No blood transfusions have been linked to HIV infections since more sophisticated testing started more than two years ago, says the South African National Blood Service.
Hospitals have been asked to cut back on surgery because of a severe blood shortage, the South African National Blood Services (SANBS) said on Thursday.
Botswana Project Encourages Young People To Donate 'Safe Blood,' Stay HIV-Free
Exam time has yet again left the province facing a shortage of blood stocks. South African National Blood Services (SANBS) was warned that KwaZulu-Natal only had enough stock to last two days.
The SA National Blood Service (SANBS) is finalizing a new risk management system for blood donors, its head has insisted.
A new risk determining model for blood donors is to be implemented with immediate effect
South Africa has become the first country in the world to approve a solution that can be used in place of blood in transfusions, a healthcare company announced Tuesday. The solution, Hemopure, acts like red blood cells, carrying oxygen to the body's tissues. South Africa's Medicines Control Council approved it Monday afternoon to treat acute anaemia in surgery patients, said Netcare, which is licensed to distribute the product. The blood substitute can be used with patients of any blood type and would eliminate the risk of catching infectious diseases - including HIV - from tainted blood transfusions, the release said. Donor blood must be refrigerated and can only be stored for 42 days, while Hemopure can be stored at room temperature and last for two years. Side effects include slightly increased risk of stomach pain, weakness, hypertension, jaundice and nausea. The blood substitute was developed by Biopure, a biotechnology company based in Cambridge, Mass. It is licensed in South Africa to Tshepo Pharmaceuticals, which is jointly owned by Netcare and Community Healthcare, a holding company with several healthcare-related investments. (Source: SAPA-AP, 10 April 2001)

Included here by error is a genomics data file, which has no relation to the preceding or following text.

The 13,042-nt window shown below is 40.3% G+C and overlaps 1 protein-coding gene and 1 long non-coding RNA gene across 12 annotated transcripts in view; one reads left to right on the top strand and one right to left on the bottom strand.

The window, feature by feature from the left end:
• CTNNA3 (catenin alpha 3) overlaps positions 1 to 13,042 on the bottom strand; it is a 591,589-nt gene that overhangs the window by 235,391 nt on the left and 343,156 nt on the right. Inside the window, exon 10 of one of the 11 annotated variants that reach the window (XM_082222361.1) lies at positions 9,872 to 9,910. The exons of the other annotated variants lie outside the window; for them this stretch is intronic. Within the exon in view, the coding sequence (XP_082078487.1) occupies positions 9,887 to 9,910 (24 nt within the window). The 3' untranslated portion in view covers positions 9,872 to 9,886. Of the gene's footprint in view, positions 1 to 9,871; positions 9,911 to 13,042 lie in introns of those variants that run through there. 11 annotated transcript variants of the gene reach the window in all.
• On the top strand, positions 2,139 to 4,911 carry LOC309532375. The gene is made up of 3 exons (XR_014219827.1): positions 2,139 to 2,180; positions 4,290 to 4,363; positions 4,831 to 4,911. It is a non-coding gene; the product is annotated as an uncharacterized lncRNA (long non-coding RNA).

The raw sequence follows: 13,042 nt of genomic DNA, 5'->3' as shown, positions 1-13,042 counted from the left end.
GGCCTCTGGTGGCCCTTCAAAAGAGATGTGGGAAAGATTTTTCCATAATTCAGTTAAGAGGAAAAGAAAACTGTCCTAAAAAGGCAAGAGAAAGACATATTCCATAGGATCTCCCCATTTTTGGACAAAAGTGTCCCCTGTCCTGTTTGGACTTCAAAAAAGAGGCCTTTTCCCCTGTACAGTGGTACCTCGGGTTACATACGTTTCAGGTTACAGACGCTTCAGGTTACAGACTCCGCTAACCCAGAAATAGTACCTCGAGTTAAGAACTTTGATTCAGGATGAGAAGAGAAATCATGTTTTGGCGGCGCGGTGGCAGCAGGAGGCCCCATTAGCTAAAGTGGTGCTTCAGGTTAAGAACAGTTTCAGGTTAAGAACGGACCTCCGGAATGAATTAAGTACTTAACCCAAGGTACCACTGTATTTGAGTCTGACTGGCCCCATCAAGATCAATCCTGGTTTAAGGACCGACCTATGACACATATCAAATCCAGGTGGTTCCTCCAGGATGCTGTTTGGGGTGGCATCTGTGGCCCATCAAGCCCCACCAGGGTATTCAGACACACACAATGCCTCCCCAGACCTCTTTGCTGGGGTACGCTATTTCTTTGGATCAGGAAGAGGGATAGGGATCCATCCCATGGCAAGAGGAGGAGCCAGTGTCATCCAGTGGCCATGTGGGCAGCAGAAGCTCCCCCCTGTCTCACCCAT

South Africa's seven independent blood transfusion services have agreed to a proposal that it would be in the best interests of the country to operate as a single National Blood Transfusion Service. The integration of the new service will be effective from this month, and fall under the banner of the South African National Blood Service. This month is National Blood Donor Month, with the theme Safe blood starts with me. The campaign will focus on ensuring the safety of South Africa's blood supply, and be marked by the wearing of blue ribbons. (Source: The Citizen, 4 April 2001)
On Monday, Eastern Cape MEC Dr Bevan Goqwana announced that at least R20-million of the Eastern Cape health department's R100-million top-up funding would go directly to its creditors. Most of the remaining R80-million would be earmarked for core functions, especially in those areas where shortfalls are anticipated. Goqwana, meanwhile, reiterated earlier comments that the department was beset by a plague of corruption. Corruption already uncovered ranged from the misuse of government property to tampering with the department's computer system. The department earlier announced it had recovered an amount of R97 000 from senior officials at Umtata General Hospital in fraudulent salary payments.
The FDA Blood Products Advisory Committee this week will consider lifting the ban preventing gay men from donating blood.